Tool 9 – Mitigation and Rehabilitation

Tool 9 helps companies define and distinguish between biodiversity mitigation and rehabilitation. It considers mitigation measures, rehabilitation planning and implementation, and biodiversity offsets.

Step Guide


Go through each section of the checklist up to, and including, Biodiversity offsets (see section 7.4)


Refer to pages 91-100 for a greater understanding of the different issues


Read the case studies to understand practical application of the steps

Differences between mitigation and rehabilitation measures

Mitigation (p91)involves selecting and implementing measures to protect biodiversity, the users of biodiversity and other affected stakeholders from potentially adverse impacts as a result of mining.

Rehabilitation (p93) – refers to measures that are undertaken to return mined land to agreed post-closure uses. It recognises impacts on biodiversity have occurred.

Effective site preparation includes:

  • Soil and waste characterisation
  • Selective handling of materials
  • Construction of stable landforms
  • Topsoil handling
  • Ripping, fertilising and soil amendment


Offsets (p100):

An offset is where permanent destruction of an ecosystem is unavoidable. It may involve funding the protection of a local nature conservation area or the purchase of an equivalent area of land for protection. It is worth acknowledging offsets can attract controversy.

Top Tips:

  • Remember that good rehabilitation monitoring programs have four components:

    1. Baseline and ongoing monitoring of unmined reference areas to define the values that need to be protected or replaced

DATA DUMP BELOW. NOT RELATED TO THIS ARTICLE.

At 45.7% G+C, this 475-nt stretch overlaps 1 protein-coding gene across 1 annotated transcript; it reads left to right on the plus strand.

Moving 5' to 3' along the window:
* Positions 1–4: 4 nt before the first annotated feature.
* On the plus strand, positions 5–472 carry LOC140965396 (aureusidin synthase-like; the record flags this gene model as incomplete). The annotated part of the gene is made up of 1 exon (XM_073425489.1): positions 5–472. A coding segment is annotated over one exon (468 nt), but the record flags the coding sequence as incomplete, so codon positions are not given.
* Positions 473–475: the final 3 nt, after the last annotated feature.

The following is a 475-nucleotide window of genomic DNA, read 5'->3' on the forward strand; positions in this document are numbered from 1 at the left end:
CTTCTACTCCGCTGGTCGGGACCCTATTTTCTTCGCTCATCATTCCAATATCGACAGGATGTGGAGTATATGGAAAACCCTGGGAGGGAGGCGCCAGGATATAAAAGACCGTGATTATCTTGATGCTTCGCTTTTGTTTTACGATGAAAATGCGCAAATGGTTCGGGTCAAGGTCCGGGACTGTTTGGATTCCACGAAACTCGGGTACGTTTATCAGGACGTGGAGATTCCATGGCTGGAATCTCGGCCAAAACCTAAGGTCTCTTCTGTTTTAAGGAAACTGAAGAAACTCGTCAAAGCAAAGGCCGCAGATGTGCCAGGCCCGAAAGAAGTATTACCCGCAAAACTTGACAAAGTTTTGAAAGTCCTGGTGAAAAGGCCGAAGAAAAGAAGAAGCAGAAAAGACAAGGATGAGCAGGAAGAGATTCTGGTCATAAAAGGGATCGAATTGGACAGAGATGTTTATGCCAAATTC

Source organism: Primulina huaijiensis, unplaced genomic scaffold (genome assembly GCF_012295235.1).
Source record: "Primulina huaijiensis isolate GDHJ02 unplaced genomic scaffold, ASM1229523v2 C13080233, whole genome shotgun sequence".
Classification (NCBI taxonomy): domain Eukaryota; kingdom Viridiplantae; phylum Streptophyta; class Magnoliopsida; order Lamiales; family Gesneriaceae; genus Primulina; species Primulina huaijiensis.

2. Documentation of rehabilitation procedures carried out
    3. Initial establishment monitoring – this serves as a quality control step
    4. Long-term monitoring, which commences two to three years later

    Figure 7.1 (p92) demonstrates the hierarchy of biodiversity mitigation measures


Community, Economics, Environment, Ethical Business, Management, Rehabilitation

Involving Traditional Owners in Seed Collecting and Rehabilitation Programs – GEMCO Manganese Mine, Australia

Partnering with Indigenous Peoples to achieve successful rehabilitation


Community, Economics, Environment, Ethical Business, Management, Rehabilitation

Topsoil Handling to Establish Botanical Diversity – Alcoa World Alumina Australia

How conservation of the soil seed bank enhances the botanical diversity of post-mining vegetation


Community, Economics, Environment, Ethical Business, Management, Rehabilitation

Long-Term Monitoring of Ecosystem Development – Richards Bay Minerals, South Africa

Rehabilitation programmes provide valuable feedback for mine-closure implementation